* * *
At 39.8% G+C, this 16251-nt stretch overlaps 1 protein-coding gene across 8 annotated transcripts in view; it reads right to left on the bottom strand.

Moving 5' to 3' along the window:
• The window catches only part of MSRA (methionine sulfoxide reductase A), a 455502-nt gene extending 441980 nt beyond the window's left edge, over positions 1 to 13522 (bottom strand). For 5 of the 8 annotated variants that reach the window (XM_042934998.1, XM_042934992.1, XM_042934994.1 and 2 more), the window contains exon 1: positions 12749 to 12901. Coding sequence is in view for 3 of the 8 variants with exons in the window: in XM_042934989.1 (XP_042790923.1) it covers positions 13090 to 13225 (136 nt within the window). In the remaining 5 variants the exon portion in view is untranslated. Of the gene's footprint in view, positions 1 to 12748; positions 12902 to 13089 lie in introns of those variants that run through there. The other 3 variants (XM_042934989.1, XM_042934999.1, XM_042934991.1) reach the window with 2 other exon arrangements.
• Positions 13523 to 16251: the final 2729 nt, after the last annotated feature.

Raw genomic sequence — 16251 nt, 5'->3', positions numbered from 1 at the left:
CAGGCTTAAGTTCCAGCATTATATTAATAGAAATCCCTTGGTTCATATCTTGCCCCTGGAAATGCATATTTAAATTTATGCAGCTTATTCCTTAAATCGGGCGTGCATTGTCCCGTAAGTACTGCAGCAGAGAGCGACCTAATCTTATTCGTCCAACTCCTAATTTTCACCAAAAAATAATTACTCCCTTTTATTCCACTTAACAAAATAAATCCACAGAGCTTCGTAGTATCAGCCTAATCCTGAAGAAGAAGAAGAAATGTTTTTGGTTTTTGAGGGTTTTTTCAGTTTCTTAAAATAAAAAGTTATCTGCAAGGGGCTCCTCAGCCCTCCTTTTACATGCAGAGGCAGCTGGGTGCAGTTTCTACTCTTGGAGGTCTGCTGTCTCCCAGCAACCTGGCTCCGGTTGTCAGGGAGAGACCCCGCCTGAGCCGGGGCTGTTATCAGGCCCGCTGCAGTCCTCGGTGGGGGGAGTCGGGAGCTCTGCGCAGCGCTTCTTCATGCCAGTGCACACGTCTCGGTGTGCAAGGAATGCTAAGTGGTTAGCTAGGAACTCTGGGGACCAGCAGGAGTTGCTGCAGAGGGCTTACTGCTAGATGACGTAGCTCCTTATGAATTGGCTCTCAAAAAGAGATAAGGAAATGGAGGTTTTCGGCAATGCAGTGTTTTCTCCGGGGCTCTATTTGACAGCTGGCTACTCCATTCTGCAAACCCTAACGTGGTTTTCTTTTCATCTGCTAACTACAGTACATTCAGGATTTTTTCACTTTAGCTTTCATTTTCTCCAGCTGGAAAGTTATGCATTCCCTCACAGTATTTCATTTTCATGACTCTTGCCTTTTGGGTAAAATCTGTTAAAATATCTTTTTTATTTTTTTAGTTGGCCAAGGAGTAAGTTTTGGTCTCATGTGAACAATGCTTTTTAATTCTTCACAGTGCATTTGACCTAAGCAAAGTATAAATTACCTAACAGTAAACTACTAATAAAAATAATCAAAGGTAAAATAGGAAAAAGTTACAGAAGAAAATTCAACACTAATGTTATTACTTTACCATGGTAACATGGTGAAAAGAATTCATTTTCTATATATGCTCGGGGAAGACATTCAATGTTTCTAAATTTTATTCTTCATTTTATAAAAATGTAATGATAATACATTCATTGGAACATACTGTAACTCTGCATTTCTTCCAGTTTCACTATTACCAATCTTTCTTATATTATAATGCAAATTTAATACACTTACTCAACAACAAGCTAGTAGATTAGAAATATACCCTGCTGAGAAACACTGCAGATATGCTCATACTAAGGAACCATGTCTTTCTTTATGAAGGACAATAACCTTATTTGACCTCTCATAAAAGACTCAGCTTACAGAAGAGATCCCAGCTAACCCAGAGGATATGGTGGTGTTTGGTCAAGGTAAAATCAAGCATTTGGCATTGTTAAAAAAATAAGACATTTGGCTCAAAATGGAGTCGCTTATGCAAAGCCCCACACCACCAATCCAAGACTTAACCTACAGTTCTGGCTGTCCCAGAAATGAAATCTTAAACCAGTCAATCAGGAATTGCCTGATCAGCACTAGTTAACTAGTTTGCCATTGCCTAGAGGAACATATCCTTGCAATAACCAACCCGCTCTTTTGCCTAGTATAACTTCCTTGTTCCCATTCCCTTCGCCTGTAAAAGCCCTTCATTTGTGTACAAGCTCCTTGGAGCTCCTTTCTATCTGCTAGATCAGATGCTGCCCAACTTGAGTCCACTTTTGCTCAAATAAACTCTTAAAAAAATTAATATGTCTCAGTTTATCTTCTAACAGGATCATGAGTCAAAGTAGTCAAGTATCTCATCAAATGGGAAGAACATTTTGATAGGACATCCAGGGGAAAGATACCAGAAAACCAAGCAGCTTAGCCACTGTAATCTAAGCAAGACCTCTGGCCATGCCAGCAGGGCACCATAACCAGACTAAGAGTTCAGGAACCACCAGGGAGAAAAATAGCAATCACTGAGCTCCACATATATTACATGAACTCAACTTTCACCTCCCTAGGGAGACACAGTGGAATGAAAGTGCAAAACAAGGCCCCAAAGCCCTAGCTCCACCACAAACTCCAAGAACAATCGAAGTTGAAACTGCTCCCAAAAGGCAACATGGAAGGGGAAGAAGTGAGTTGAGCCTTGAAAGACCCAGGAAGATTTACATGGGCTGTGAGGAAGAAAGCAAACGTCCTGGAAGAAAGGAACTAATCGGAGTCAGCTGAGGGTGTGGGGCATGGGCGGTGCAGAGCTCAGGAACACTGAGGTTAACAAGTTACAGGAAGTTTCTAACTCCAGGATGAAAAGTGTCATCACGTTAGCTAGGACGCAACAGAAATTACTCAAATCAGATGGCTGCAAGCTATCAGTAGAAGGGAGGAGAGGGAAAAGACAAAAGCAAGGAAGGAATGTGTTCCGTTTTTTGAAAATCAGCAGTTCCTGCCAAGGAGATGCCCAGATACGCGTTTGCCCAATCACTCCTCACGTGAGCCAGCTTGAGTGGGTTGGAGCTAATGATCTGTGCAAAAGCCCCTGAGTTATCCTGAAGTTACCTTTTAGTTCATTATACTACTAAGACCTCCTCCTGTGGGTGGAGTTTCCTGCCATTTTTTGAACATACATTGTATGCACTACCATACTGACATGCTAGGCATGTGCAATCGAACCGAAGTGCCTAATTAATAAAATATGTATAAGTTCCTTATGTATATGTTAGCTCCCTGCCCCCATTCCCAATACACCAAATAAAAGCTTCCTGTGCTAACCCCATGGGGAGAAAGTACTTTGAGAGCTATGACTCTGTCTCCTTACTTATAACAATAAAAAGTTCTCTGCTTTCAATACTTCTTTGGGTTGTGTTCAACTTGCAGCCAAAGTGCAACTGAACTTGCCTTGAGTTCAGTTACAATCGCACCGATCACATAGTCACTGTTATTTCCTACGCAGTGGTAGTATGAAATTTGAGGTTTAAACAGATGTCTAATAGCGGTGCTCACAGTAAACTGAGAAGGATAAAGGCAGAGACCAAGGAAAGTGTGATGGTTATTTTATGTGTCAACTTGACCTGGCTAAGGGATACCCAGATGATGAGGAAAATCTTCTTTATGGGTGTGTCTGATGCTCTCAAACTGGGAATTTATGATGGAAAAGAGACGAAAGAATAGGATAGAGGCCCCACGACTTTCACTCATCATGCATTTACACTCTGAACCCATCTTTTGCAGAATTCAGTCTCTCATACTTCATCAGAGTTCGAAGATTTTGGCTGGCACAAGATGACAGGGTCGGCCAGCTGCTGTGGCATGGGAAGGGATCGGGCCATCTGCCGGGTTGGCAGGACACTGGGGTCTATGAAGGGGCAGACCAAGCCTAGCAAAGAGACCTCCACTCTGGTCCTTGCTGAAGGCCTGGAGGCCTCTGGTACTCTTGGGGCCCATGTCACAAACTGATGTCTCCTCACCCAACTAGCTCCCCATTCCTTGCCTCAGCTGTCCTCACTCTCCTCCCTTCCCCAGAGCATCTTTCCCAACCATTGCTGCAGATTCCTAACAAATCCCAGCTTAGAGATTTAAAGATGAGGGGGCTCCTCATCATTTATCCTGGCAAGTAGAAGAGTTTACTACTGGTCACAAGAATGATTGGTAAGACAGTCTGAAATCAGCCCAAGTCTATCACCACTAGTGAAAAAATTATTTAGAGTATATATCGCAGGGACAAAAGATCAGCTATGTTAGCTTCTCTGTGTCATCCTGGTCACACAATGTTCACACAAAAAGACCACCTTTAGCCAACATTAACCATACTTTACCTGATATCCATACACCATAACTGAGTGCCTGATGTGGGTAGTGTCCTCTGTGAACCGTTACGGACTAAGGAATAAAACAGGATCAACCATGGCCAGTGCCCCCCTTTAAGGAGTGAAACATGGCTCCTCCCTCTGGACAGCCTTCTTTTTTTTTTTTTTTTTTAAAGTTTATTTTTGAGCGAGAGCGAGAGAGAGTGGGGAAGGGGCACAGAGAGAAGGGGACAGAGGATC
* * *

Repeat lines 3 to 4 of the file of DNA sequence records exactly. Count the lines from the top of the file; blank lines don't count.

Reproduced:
• The window catches only part of MSRA (methionine sulfoxide reductase A), a 455502-nt gene extending 441980 nt beyond the window's left edge, over positions 1 to 13522 (bottom strand). For 5 of the 8 annotated variants that reach the window (XM_042934998.1, XM_042934992.1, XM_042934994.1 and 2 more), the window contains exon 1: positions 12749 to 12901. Coding sequence is in view for 3 of the 8 variants with exons in the window: in XM_042934989.1 (XP_042790923.1) it covers positions 13090 to 13225 (136 nt within the window). In the remaining 5 variants the exon portion in view is untranslated. Of the gene's footprint in view, positions 1 to 12748; positions 12902 to 13089 lie in introns of those variants that run through there. The other 3 variants (XM_042934989.1, XM_042934999.1, XM_042934991.1) reach the window with 2 other exon arrangements.
• Positions 13523 to 16251: the final 2729 nt, after the last annotated feature.